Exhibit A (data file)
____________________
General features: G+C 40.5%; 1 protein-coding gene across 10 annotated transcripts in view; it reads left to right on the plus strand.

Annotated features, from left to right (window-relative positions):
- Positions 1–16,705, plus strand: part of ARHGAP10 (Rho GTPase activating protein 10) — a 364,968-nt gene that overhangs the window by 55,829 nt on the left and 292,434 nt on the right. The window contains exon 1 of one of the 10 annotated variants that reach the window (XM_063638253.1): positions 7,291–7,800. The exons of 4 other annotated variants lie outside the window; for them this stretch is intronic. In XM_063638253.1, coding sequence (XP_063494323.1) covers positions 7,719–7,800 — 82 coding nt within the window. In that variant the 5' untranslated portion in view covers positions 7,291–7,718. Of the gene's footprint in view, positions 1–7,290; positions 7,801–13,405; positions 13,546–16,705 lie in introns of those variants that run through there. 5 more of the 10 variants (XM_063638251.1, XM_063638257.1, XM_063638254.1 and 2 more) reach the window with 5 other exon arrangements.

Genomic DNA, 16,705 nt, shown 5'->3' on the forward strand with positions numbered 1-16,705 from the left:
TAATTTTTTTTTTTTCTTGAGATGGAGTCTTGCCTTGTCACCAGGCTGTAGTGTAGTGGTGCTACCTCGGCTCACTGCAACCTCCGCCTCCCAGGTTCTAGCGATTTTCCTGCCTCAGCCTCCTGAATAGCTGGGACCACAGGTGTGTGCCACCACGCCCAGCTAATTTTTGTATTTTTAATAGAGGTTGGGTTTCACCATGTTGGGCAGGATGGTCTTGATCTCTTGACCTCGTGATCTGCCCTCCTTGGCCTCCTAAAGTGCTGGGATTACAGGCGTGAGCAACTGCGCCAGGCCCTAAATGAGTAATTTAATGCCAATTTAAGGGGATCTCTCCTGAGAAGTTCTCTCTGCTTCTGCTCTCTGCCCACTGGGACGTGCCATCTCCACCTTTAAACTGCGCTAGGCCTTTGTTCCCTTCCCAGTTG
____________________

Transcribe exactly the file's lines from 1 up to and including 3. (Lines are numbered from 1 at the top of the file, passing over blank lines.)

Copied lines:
General features: G+C 40.5%; 1 protein-coding gene across 10 annotated transcripts in view; it reads left to right on the plus strand.

Annotated features, from left to right (window-relative positions):
- Positions 1–16,705, plus strand: part of ARHGAP10 (Rho GTPase activating protein 10) — a 364,968-nt gene that overhangs the window by 55,829 nt on the left and 292,434 nt on the right. The window contains exon 1 of one of the 10 annotated variants that reach the window (XM_063638253.1): positions 7,291–7,800. The exons of 4 other annotated variants lie outside the window; for them this stretch is intronic. In XM_063638253.1, coding sequence (XP_063494323.1) covers positions 7,719–7,800 — 82 coding nt within the window. In that variant the 5' untranslated portion in view covers positions 7,291–7,718. Of the gene's footprint in view, positions 1–7,290; positions 7,801–13,405; positions 13,546–16,705 lie in introns of those variants that run through there. 5 more of the 10 variants (XM_063638251.1, XM_063638257.1, XM_063638254.1 and 2 more) reach the window with 5 other exon arrangements.